I wouldn't be too concerned if I had only noticed it on one or two fish, but I noticed it on every brown brought to hand, and I have seen just how bad it can become. Also, by way of note, this is not likely to become a concern much higher in the system, as the water maintains a decent flow. It is just frustrating to see it taking such a hold in the lower stretches. 

For those concerned about human health: The black spots (cysts) that result from the infestation have not been found to be fatally harmful to the fish, or even to anyone consuming the fish, though it is recommended that those who choose to eat the fish will do so after thoroughly cooking the meat.

I wish I had some kind of solution for this problem, but when money is involved, I worry that much can be done. Is it a large enough cause to rally behind? Is it even a real issue, or maybe a spike in the natural ecology? Is fish and game aware? Do they even care, or do they have bigger fish to fry? (Pun extremely intended).

At this point, I feel the best thing we can do is to keep an eye on it. With this winters snow pack, it bodes well for the coming year bringing a good flush. Who knows, if we have multiple winters like this one, maybe it will succeed in cleaning the system up as well as providing plenty of cool water for the fish throughout the warmer months. Let's keep our fingers crossed.

Tuesday, March 7, 2017

This One's Personal: Looking Forward

I was getting tired of opening the blog and seeing the eulogy to my father. Not that I don't miss him, because I do, very much so. It is more that I have trouble seeing the same thing over and over again, and life does not stop, so neither should we. There are some exceptions in needing to see different things though, like my wonderful wife; I'll never get enough of that. And, my rambunctious children, who drive me quite crazy at times, but who I would give heaven and earth to remain with. Their love and companionship is not something I'm in any hurry to change. That being said, variety in most things in life is desirable and often healthy. Here's to moving on and looking forward!

I was once told that our greatest joys are found in our greatest suffering. I thought it an odd idea at the time. In the midst of trials, it is remarkably difficult to see any joy, as most people who have experienced this little hoohaw we call life can attest to. Much like the traveler who stands at the foot of a lofty mountain, sometimes imagining the view to come is not an easy task, especially when the wanderer has not climbed that particular mountain before. Often the only thing that keeps us going is knowing that we still can, or knowing that we have climbed other difficult mountains in the past with success. I think the latter tends to be more motivating, but sometimes the former is all we have.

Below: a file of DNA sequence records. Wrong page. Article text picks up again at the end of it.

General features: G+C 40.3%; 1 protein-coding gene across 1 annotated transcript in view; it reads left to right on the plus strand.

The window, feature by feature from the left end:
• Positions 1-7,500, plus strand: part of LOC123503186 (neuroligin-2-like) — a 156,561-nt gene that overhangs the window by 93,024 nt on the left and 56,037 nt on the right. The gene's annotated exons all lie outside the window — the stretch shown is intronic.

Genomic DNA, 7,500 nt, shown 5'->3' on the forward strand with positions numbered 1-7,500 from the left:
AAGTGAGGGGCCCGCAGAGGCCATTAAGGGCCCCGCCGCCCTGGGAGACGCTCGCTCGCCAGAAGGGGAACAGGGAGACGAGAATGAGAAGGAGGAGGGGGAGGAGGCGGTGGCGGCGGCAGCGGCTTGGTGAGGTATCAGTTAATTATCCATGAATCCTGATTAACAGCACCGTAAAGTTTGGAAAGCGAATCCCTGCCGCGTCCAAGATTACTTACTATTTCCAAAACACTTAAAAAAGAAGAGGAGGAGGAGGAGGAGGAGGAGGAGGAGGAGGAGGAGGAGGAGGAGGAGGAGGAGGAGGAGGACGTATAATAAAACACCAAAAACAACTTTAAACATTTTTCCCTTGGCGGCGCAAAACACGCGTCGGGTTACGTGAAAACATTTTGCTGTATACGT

I am better coming to understand the concept today. The joy usually comes after the suffering, though sometimes the two can be experienced simultaneously. It is quite possible to be happy for someone else while being sad for ourselves, and vice versa. Like a bittersweet treat, opposing elements throw one another into sharp relief, and the contrast helps us better appreciate the differences.

If there are constants in life, change and trials would probably top the list. It's amazing how things can all fall apart in one moment, only to fall into place the very next. Money troubles, disease, loss, broken relationships, job problems, and even unwanted consequences from our poor decisions plague us day to day. But among all the messes are the little nuggets of bliss and joy, which can put our whole existence into perspective and give the suffering meaning.

The past 8 years have not been easy, and for more than the obvious reasons. Watching friends and acquaintances, many younger than I, buying homes and settling into the patterns of life traditionally expected at my stage of life. In some ways I still envy those who enter college knowing what they want of life and occupations. I have spent the whole past decade trying to figure out what I wanted to do with my occupational life. I had graduated college, intending on furthering my education, with the final destination to teach at a university. Shortly after graduating though, I became uncertain, and started to think that income needed to be more of a priority. After some initial plans fell through, I set my sights on becoming a physician assistant. Having a BA degree in history was far from the required prerequisites needed to enter any medical profession, so I went back to school.